If 50 trillion has in fact been wiped out, then we know that we are near what would have been wiped out in normal times in the eventuality of these leveraged bets going wrong as they have. Technically, therefore, we could be perhaps not very far from the floor of the problems for financial institutions taken as a whole worldwide. But these are not normal times - and we are entirely dependent on market psychology. Of course there could still be sour assets sitting somewhere that could surface at any time. Meanwhile, an enormous amount of damage has been done to the real economy - and that damage needs to be reparied.

So we come back to the question: is Mr Summers correct that what is needed now is simply to pump more money into the system?

Undoubtedly, pumping more money could help. But neither Summers nor anyone other official has given us any reason why all the money which has already been pumped into the system has not restored the system to health.

The real reason for the system's declining health is continued lack of transparency, because of which we still do not know if any country, municipality, pension fund or company is sitting on what quantity of sour assets.

Till such transparency is created, no one will know whether their potential business partners are, or are not, able to meet their business commitments.

Without such confidence in one's potential business partners, all the money that all the world's presses can produce are not going to restore health to the system.

And, as I have already argued, the only rules that need to be put in place are:

(1) all exotic financial instruments and deals should be required to be registered in the same way as normal financial instruments and deals - but on separate exchanges so that there is complete transparency about the total size of these markets and regarding how and with what structure they are growing;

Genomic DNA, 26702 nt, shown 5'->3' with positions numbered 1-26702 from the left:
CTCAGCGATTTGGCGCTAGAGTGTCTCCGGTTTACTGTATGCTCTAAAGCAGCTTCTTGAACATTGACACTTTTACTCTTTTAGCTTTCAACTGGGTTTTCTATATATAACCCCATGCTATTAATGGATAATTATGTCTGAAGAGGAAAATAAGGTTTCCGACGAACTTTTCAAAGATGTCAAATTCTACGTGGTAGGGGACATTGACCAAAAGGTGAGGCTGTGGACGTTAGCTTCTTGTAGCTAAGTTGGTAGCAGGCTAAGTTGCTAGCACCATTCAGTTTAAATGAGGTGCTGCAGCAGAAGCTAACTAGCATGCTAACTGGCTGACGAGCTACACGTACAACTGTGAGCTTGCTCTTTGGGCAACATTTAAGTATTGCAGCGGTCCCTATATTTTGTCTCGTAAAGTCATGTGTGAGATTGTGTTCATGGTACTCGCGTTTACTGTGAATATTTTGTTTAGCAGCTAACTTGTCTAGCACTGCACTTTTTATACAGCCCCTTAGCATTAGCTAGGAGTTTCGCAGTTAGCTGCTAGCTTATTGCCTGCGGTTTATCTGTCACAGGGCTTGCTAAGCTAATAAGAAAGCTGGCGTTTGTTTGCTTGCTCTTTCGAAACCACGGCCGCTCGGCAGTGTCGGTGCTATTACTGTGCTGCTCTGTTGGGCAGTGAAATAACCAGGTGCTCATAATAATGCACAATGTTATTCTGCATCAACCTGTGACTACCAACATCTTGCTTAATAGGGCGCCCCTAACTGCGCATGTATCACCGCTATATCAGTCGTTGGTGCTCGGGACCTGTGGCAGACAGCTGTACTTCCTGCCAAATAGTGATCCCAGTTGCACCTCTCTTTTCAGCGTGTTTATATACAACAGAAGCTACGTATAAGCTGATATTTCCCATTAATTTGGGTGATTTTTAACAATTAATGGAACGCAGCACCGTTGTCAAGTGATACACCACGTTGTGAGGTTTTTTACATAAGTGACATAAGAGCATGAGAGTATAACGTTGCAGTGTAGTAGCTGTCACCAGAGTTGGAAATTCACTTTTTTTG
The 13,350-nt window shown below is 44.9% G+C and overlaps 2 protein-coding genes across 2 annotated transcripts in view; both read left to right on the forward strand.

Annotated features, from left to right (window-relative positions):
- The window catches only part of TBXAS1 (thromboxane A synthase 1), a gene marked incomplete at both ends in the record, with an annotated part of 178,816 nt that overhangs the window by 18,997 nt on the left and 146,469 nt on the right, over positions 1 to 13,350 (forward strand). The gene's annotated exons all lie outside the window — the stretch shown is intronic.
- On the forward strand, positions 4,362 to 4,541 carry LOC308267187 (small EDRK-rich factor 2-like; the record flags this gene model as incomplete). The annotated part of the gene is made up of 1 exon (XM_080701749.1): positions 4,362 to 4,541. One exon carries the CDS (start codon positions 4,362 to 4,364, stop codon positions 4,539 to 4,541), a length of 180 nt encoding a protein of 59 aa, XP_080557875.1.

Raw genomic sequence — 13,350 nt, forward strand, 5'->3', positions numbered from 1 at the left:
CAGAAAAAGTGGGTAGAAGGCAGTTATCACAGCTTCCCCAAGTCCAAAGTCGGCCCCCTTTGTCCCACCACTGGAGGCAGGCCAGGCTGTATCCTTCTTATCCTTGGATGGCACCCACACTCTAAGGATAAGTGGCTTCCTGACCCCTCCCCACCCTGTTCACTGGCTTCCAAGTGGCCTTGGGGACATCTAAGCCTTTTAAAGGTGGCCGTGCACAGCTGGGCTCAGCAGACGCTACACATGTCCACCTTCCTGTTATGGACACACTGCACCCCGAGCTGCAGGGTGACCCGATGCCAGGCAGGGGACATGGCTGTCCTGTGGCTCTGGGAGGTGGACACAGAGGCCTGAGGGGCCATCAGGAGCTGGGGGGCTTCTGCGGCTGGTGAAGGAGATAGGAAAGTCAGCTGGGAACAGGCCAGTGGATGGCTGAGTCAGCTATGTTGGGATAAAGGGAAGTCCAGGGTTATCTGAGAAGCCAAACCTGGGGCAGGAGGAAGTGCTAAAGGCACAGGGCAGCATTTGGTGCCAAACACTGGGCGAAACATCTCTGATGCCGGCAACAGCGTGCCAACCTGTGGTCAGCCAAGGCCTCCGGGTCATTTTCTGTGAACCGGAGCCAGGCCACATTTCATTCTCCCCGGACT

(2) the number of such special exchanges for exotic instruments and deals should be at least 7 worldwide, maintained by public regulation and private investment as necessary and useful from time to time - purely in order to ensure cost-effectiveness and business-efficiency;

(3) no company or other entity engaging in any sort of business activity should be allowed to grow to more than 0.5% of the total value of the area or country in which the company is registered - so that no company is too big to rescue.

Any legislation over and above these is not only entirely unnecessary but is also an infringement of liberty.

Once the three fundamentals are in place, Mr Summers may find that pumping more money into the system is ENTIRELY unnecessary to restore health to the existing system for the moment.

The question of whether the current system is adequate for the challenges of our times is a separate question - on which I have written earlier, for example, in my Open Letter to President Obama which you can find both on this Blog and elsewhere by Googling for it. Sphere: Related Content